The communities secretary’s proposal to relax planning rules around the conversion of office buildings into homes could have a number of implications for local infrastructure

John Bosworth

There has been a recent announcement from the communities secretary, Eric Pickles, that the government intends to relax permitted development rights to allow the conversion of empty offices into residential dwellings without the need for planning permission. This proposed amendment to the General Permitted Development Order may go some way to encouraging development and injecting life into a struggling construction industry; however, there is concern that it may go too far in abandoning key principles of planning control in the context of residential development. This could well have significant practical implications for occupiers of the developments and their local communities and place considerable strain on the capacity of local authorities to meet maintenance and improvement needs.

The demise of local infrastructure?

Under usual circumstances, if there were a proposal to convert a large-scale office building to residential use by way of the planning system, you would expect the local planning authority to require undertakings on the part of the developer as a pre-condition to the grant of planning permission. Traditionally such requirements are imposed through a section 106 agreement, often a complex, hotly negotiated document that takes account of all local factors and seeks to balance any implications of development through the delivery or facilitation (usually financial) of local infrastructure. It is difficult to see how this can be achieved through an amendment to the General Permitted Development Order on a national basis. If this measure does go through, without such requirements the upshot will potentially be the development of communities with inadequate local facilities. Specifically, the following concerns apply in the context of affordable housing and education facilities:

  • Affordable housing A section 106 agreement would generally require 25-50% affordable units throughout England and Wales, depending upon local factors. It will be interesting to see whether the changes attempt to require the provision of affordable housing to address the risk of a shortfall.
  • Education facilities Office buildings that convert to residential may be located in an area where there are no nearby primary schools, which indeed may be an area where the local planning authority would not have permitted the residential use for those reasons. Under the proposed changes, office blocks will be capable of being converted in areas where there are no local facilities and no guarantee that facilities will be provided. CIL - addressing the shortfall?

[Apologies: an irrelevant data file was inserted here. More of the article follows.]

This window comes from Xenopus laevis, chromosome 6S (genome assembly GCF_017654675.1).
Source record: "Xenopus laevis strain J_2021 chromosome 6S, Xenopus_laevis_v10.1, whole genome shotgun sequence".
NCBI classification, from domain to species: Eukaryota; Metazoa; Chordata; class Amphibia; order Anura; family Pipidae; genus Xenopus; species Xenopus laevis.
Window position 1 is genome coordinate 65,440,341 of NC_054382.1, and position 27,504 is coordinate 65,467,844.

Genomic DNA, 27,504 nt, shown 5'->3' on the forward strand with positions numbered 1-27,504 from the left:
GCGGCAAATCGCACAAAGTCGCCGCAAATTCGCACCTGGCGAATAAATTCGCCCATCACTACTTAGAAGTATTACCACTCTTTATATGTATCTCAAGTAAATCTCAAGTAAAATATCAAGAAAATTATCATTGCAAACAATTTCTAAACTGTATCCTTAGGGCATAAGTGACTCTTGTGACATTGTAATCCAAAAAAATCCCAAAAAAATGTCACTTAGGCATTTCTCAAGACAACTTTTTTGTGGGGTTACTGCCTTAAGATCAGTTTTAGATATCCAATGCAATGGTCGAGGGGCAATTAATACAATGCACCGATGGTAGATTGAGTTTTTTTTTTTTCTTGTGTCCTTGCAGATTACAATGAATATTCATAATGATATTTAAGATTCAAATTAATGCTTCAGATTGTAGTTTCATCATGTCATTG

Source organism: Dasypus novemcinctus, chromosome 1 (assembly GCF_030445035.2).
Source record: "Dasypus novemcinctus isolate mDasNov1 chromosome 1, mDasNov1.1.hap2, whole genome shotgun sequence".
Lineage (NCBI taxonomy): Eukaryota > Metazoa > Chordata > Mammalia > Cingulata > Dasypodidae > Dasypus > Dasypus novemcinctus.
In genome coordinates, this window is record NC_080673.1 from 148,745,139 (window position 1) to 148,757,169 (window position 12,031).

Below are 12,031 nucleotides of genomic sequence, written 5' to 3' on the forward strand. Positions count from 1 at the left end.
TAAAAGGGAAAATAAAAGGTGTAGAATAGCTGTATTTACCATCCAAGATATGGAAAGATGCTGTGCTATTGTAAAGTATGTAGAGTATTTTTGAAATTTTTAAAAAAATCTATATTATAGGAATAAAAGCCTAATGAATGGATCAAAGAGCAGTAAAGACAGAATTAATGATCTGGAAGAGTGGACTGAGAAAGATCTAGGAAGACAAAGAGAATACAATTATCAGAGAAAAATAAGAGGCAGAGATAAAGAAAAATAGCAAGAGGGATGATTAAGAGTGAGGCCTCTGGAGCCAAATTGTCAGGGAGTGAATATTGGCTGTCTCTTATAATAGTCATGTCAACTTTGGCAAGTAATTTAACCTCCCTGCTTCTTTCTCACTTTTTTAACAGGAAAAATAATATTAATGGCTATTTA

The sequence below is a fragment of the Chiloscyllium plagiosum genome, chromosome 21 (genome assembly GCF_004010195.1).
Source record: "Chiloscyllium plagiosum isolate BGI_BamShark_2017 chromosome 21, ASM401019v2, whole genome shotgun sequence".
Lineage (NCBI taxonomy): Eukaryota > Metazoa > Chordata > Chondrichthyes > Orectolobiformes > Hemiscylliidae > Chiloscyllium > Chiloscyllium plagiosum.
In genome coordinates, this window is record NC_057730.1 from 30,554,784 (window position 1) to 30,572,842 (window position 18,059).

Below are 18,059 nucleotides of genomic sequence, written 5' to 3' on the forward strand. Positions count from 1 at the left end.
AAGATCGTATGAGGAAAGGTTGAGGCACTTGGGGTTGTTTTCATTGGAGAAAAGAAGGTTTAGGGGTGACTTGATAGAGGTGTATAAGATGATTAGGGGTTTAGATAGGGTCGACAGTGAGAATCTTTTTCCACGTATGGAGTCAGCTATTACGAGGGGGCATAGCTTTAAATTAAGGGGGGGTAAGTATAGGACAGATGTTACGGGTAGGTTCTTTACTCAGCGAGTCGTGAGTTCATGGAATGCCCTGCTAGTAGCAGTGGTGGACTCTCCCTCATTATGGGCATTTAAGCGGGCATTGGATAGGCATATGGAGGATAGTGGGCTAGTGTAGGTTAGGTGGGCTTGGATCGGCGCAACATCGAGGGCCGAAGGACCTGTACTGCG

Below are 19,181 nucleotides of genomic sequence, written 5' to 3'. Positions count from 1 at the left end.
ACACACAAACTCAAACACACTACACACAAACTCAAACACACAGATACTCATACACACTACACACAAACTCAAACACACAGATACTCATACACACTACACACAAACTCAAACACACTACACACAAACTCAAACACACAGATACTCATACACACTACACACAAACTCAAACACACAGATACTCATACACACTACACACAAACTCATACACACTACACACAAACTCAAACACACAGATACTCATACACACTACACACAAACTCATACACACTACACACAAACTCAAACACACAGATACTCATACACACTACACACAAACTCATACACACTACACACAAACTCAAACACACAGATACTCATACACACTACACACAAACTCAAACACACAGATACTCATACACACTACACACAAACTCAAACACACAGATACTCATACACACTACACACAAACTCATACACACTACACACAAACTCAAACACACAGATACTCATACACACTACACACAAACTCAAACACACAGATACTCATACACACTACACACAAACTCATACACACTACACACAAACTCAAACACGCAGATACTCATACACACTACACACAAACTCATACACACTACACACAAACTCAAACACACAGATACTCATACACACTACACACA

For local planning authorities who have adopted a community infrastructure levy (CIL) schedule, the deemed planning permission granted by the General Permitted Development Order could be made subject to payment of the levy in the usual way, which would account for many contributions. However, authorities yet to adopt
a CIL schedule will clearly miss out on such contributions.

Practical implications

Most planning authorities have standards in terms of the overlooking of adjoining land which apply to residential uses but which do not apply to other types of use. Therefore it is possible that conversions will result in infringements of local standards. Likewise, it is unusual for a building to be converted to residential use without requiring some physical alterations, if only to comply with modern Building Regulations requirements. We await confirmation of whether the amended permitted development rights will allow (or even require) certain external alterations to be made to the building, such as recladding, to meet current thermal standards or whether these external changes will require planning permission in the usual way.

Locality exemptions

The new permitted development rights are expected to take effect in spring 2013; however, it looks likely that local authorities will be able to exercise some controls. Early indications are that they may be able to apply to exclude localities within their area if they can show that this is necessary, either for the reason that the development rights would result in the loss of a nationally significant area of economic activity or alternatively that, weighed against the benefits of flexible development, it would have substantial adverse economic consequences at a local level.

John Bosworth is a partner and head of the planning team at solicitor Ashfords